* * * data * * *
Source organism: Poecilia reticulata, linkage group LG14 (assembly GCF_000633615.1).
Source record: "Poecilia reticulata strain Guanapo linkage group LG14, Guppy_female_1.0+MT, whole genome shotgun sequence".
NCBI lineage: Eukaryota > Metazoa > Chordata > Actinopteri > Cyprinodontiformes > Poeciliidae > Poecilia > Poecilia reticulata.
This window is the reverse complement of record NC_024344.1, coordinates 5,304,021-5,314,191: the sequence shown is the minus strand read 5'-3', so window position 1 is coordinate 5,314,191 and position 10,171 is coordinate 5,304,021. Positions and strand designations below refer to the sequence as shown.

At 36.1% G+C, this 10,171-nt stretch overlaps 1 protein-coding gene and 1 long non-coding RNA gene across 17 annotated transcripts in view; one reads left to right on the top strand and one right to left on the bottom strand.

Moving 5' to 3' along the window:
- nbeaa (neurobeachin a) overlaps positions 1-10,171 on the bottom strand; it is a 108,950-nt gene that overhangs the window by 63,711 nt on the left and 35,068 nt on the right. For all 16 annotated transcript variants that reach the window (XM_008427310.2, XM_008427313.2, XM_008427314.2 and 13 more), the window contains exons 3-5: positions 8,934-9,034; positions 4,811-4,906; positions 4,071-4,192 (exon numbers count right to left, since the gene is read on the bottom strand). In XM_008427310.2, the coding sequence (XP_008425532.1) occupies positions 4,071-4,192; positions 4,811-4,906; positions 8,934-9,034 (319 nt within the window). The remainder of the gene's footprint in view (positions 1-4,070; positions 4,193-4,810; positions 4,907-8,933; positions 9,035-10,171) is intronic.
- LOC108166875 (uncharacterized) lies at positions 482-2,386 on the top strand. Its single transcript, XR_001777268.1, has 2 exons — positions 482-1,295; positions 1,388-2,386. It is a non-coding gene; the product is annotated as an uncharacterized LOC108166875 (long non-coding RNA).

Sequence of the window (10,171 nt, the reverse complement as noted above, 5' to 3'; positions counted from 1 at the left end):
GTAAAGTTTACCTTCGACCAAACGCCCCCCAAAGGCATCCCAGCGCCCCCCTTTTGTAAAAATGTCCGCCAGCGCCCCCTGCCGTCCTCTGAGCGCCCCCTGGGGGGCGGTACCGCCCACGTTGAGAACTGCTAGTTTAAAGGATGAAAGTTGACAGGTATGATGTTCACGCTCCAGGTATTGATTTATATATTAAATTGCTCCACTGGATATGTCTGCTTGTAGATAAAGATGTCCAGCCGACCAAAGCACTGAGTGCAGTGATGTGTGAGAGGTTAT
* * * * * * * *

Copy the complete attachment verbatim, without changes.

Source organism: Poecilia reticulata, linkage group LG14 (assembly GCF_000633615.1).
Source record: "Poecilia reticulata strain Guanapo linkage group LG14, Guppy_female_1.0+MT, whole genome shotgun sequence".
NCBI lineage: Eukaryota > Metazoa > Chordata > Actinopteri > Cyprinodontiformes > Poeciliidae > Poecilia > Poecilia reticulata.
This window is the reverse complement of record NC_024344.1, coordinates 5,304,021-5,314,191: the sequence shown is the minus strand read 5'-3', so window position 1 is coordinate 5,314,191 and position 10,171 is coordinate 5,304,021. Positions and strand designations below refer to the sequence as shown.

At 36.1% G+C, this 10,171-nt stretch overlaps 1 protein-coding gene and 1 long non-coding RNA gene across 17 annotated transcripts in view; one reads left to right on the top strand and one right to left on the bottom strand.

Moving 5' to 3' along the window:
- nbeaa (neurobeachin a) overlaps positions 1-10,171 on the bottom strand; it is a 108,950-nt gene that overhangs the window by 63,711 nt on the left and 35,068 nt on the right. For all 16 annotated transcript variants that reach the window (XM_008427310.2, XM_008427313.2, XM_008427314.2 and 13 more), the window contains exons 3-5: positions 8,934-9,034; positions 4,811-4,906; positions 4,071-4,192 (exon numbers count right to left, since the gene is read on the bottom strand). In XM_008427310.2, the coding sequence (XP_008425532.1) occupies positions 4,071-4,192; positions 4,811-4,906; positions 8,934-9,034 (319 nt within the window). The remainder of the gene's footprint in view (positions 1-4,070; positions 4,193-4,810; positions 4,907-8,933; positions 9,035-10,171) is intronic.
- LOC108166875 (uncharacterized) lies at positions 482-2,386 on the top strand. Its single transcript, XR_001777268.1, has 2 exons — positions 482-1,295; positions 1,388-2,386. It is a non-coding gene; the product is annotated as an uncharacterized LOC108166875 (long non-coding RNA).

Sequence of the window (10,171 nt, the reverse complement as noted above, 5' to 3'; positions counted from 1 at the left end):
GTAAAGTTTACCTTCGACCAAACGCCCCCCAAAGGCATCCCAGCGCCCCCCTTTTGTAAAAATGTCCGCCAGCGCCCCCTGCCGTCCTCTGAGCGCCCCCTGGGGGGCGGTACCGCCCACGTTGAGAACTGCTAGTTTAAAGGATGAAAGTTGACAGGTATGATGTTCACGCTCCAGGTATTGATTTATATATTAAATTGCTCCACTGGATATGTCTGCTTGTAGATAAAGATGTCCAGCCGACCAAAGCACTGAGTGCAGTGATGTGTGAGAGGTTAT